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Passing On The Knowledge

Passing On The Knowledge

Not all property renovations end in financial success, and sometimes lessons have to be learned the hard way. Coach Ilse Wolfe shares her top slips.

By: Ilse Wolfe

28 February 2023

It’s easy to know the right way, after doing it the wrong way, says renovations coach Ilse Wolfe.

“While hindsight is a great thing, you can’t benefit from it until later,” she says. “But you can share your mistakes for the benefit of others, especially when the market conditions leave little room for error.”

Wolfe is the director of Opes Accelerate, a coaching service for investors of the Buy, Renovate, Rent, Refinance, Repeat (BRRRR) strategy.

Cashflow Hacking is her six-step twist on this strategy, for the biggest impact on the rent and value of the property, all of which were born through her own (sometimes painfully-learned) experience.

“There are a lot of things I would tell my younger self,” Wolfe says.

Here are her top five tips for avoiding the same mistakes.


The best way to increase chargeable rent, and increase property value, is to add an extra bedroom.

“It basically means you’ve bought at discount and is why its number one on the Six Cashflow Hack steps,” Wolfe says.

It’s important to know a cosmetic renovation (painting and carpeting) will cost you almost the same as a renovation that includes adding a bedroom, when done right.

“This is why in the early days I would spend $100,000 without even adding a bedroom,” she says. “But I wouldn’t get the same returns, so I was overspending.”

It’s not enough to “just” set a budget, you need to “set” how you want your property to perform when finished, then see if the cost and return are worth it.

“In the end it comes down to planning,” she says. “If you don’t know what you’re aiming for, you’ll just land somewhere.”


Sometimes, taking the best interest rate at the time isn’t the best option, Wolfe says.

“Rather than taking the lowest interest rate at 2.19 per cent a couple of years ago, I would have rather locked in the 2.99 per cent for five years,” she says. “This way, I would have secured a (still) low cost of lending for a longer period.”

Many investors may not know that a property’s mortgage doesn’t have to be one fixed mortgage – you can have a whole bunch of different ones.

“Splitting your fixed rate rollovers over a few periods softens the blow, and it’s staggered, rather than doubling – like a lot of investors have learned this year,” Wolfe says.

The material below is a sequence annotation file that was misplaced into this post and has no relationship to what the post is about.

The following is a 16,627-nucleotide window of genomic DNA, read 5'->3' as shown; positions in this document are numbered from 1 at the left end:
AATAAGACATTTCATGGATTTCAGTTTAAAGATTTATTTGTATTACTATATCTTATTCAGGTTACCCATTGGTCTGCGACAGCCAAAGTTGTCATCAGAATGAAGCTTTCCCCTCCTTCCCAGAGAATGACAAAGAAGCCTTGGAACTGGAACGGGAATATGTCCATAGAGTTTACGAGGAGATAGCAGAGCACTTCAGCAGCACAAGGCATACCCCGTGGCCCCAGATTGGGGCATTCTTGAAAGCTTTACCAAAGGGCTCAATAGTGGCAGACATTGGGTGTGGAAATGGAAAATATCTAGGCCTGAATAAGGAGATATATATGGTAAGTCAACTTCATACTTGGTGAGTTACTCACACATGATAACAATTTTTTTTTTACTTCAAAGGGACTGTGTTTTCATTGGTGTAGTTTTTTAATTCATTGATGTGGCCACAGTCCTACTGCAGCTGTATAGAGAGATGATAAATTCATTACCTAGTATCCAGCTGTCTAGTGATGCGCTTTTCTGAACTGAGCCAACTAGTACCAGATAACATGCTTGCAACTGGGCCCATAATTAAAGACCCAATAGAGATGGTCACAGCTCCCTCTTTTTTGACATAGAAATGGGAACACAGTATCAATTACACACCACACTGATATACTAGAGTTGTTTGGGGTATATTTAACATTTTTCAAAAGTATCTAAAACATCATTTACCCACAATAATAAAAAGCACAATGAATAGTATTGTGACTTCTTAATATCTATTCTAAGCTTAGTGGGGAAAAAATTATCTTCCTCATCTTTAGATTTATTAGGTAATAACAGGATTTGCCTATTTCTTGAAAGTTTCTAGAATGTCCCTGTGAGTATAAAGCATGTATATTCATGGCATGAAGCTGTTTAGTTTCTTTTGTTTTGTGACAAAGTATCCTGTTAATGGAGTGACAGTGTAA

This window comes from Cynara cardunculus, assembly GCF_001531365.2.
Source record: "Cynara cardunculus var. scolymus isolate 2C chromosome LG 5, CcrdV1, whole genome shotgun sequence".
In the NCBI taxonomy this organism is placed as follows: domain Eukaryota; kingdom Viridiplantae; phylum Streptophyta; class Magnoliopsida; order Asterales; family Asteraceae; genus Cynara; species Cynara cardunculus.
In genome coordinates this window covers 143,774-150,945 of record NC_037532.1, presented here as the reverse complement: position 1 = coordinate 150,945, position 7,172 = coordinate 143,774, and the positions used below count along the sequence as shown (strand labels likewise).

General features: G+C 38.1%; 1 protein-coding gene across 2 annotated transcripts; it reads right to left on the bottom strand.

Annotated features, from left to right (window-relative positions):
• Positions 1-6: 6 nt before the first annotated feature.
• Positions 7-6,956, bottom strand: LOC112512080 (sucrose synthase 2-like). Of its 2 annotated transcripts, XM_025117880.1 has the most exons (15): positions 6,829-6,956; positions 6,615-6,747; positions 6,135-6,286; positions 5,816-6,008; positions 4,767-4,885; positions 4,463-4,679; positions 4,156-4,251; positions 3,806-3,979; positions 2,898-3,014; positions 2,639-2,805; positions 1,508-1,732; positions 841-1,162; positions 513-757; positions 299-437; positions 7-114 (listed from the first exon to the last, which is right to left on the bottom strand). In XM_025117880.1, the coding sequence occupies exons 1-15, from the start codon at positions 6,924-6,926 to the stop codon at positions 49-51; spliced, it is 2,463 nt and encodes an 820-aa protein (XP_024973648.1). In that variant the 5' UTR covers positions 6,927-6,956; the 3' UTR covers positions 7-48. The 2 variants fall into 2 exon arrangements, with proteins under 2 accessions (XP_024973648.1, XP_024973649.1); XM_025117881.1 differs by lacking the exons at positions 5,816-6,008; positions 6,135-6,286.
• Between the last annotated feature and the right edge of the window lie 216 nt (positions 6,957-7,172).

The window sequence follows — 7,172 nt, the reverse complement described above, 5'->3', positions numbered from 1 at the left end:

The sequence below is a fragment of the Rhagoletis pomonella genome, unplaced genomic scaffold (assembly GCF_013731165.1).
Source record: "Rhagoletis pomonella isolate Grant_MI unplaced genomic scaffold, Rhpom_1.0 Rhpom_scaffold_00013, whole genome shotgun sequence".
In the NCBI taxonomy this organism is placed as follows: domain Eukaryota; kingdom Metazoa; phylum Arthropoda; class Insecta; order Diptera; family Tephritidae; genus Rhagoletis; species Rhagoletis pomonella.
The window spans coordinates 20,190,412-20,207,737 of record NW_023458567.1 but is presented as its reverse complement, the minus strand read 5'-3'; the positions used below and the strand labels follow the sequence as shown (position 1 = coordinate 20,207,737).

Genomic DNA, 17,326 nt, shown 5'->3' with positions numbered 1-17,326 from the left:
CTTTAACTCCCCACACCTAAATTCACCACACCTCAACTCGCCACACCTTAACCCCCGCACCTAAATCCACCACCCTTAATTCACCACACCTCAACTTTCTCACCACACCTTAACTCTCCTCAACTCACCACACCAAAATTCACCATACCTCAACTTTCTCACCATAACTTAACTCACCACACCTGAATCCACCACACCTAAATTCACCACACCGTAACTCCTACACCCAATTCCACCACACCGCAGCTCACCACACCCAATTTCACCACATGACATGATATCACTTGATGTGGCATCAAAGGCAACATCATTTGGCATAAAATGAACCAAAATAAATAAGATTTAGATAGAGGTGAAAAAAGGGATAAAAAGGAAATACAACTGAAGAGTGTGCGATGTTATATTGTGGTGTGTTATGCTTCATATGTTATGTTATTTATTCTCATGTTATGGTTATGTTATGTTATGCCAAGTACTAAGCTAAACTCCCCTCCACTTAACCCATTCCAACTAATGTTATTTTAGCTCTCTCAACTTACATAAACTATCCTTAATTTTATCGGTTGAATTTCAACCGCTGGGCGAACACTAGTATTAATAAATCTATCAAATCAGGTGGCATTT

However, there are always exceptions, depending on the market. For example, right now ANZ’s five-year rate is less than the one and four-year fixed.

“But we know it’s likely that interest rates are coming down shortly, so I wouldn’t want to lock in the higher rate for a longer period of time.”

‘If you don’t know what you’re aiming for, you’ll just land somewhere’


It’s important to shop around for quotes when it comes to tradesmen. As an example, a recent electrical quote ranged from just $10,000 all the way up to $24,000 between three electricians.

This is why Wolfe says it’s vital to get “at least two”.

Also, what’s a reasonable price for a job in one region will be too expensive in another.

“Right now it’s cheaper to fly a painter from New Plymouth to Whangarei than pay for a hard-to-come- by local painter,” Wolfe says. “So my advice is to get a few, and weigh them against each other.”

But be wary of the cheapest quote because it might get you a not-so-good job.

“Don’t obsess over the dollars and put them in the context of what you want.”


Wolfe says if you’re getting “bad vibes” off someone you’re working with trust your gut.

“The cost of your renovation sits with you,” she says. “It’s better to swap someone out than constantly having to accommodate someone coming to site late, not answering calls, or putting your other tradesmen behind.

“I’ve made the mistake of not swapping someone out, and I ended up bending over backwards more than I should have.”


Finally, Wolfe says the biggest mistake she made is not working with others when she was just starting out.

“If I had teamed up with someone else I would have been able to work with 10 years’ worth of insight – instead of just my one year,” she says.

“Property investment is all about leverage, and I would have leveraged people better – their knowledge and their experience.”